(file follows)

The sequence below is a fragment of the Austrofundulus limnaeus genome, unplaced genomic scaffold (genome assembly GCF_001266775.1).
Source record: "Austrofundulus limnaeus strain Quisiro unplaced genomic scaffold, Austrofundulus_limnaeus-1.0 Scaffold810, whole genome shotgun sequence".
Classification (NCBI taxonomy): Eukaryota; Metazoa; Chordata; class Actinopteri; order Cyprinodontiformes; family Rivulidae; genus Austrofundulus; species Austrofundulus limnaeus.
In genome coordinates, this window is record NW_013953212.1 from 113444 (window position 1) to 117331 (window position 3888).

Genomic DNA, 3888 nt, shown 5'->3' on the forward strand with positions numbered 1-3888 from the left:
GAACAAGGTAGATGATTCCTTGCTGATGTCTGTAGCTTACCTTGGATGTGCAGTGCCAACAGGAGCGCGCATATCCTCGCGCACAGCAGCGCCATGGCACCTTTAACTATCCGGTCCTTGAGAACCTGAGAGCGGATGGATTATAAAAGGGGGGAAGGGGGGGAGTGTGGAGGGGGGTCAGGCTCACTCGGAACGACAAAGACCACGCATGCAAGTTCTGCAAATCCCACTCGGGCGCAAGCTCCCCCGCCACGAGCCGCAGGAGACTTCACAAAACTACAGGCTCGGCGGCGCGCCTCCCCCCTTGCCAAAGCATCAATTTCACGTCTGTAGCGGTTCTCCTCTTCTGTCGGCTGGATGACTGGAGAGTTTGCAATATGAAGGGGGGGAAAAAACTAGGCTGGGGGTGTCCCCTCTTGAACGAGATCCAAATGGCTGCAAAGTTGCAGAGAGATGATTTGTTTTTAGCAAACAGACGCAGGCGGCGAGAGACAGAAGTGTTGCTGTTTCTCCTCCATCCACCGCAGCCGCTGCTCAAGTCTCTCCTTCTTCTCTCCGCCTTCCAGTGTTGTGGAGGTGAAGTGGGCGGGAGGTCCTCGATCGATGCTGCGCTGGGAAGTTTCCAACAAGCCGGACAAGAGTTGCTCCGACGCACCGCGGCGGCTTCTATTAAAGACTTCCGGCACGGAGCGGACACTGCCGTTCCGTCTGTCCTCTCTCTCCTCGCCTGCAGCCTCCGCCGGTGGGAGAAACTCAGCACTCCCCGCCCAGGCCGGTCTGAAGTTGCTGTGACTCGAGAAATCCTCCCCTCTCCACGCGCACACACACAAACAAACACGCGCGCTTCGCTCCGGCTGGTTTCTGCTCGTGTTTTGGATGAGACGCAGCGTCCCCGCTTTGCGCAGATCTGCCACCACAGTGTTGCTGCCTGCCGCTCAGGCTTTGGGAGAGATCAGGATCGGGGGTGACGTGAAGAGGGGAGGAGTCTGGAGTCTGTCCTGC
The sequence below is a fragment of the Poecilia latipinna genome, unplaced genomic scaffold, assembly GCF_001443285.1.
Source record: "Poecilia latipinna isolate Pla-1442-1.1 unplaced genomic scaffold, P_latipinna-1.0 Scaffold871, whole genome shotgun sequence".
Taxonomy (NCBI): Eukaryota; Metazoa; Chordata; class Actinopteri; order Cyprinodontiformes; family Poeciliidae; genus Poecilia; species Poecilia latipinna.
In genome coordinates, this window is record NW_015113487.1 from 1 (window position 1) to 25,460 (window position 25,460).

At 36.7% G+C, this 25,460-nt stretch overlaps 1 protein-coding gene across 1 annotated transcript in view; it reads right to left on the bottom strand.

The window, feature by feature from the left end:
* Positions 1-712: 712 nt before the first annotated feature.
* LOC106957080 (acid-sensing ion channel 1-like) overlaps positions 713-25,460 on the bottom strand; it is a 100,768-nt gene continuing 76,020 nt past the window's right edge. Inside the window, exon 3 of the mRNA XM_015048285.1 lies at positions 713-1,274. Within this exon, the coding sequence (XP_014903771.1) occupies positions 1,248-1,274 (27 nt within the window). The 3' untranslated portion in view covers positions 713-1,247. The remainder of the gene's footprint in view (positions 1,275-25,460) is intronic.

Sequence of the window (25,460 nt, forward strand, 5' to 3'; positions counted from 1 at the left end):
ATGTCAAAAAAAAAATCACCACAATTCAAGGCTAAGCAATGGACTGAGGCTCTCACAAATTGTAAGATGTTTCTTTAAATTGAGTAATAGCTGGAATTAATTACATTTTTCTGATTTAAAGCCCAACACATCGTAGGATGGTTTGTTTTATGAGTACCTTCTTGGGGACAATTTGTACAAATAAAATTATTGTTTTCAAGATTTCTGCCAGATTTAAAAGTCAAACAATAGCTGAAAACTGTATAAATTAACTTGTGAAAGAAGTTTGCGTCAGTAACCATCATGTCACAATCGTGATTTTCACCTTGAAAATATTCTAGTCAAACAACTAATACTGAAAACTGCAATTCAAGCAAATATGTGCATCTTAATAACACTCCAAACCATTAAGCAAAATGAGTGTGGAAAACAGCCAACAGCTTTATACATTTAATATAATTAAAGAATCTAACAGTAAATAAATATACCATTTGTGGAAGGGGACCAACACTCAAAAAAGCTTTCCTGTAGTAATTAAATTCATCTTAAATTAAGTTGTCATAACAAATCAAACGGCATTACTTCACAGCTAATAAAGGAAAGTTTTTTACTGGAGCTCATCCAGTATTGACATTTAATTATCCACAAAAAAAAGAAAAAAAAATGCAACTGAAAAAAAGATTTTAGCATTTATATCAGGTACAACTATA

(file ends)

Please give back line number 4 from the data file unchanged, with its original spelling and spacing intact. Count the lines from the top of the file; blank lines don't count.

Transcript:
In genome coordinates, this window is record NW_013953212.1 from 113444 (window position 1) to 117331 (window position 3888).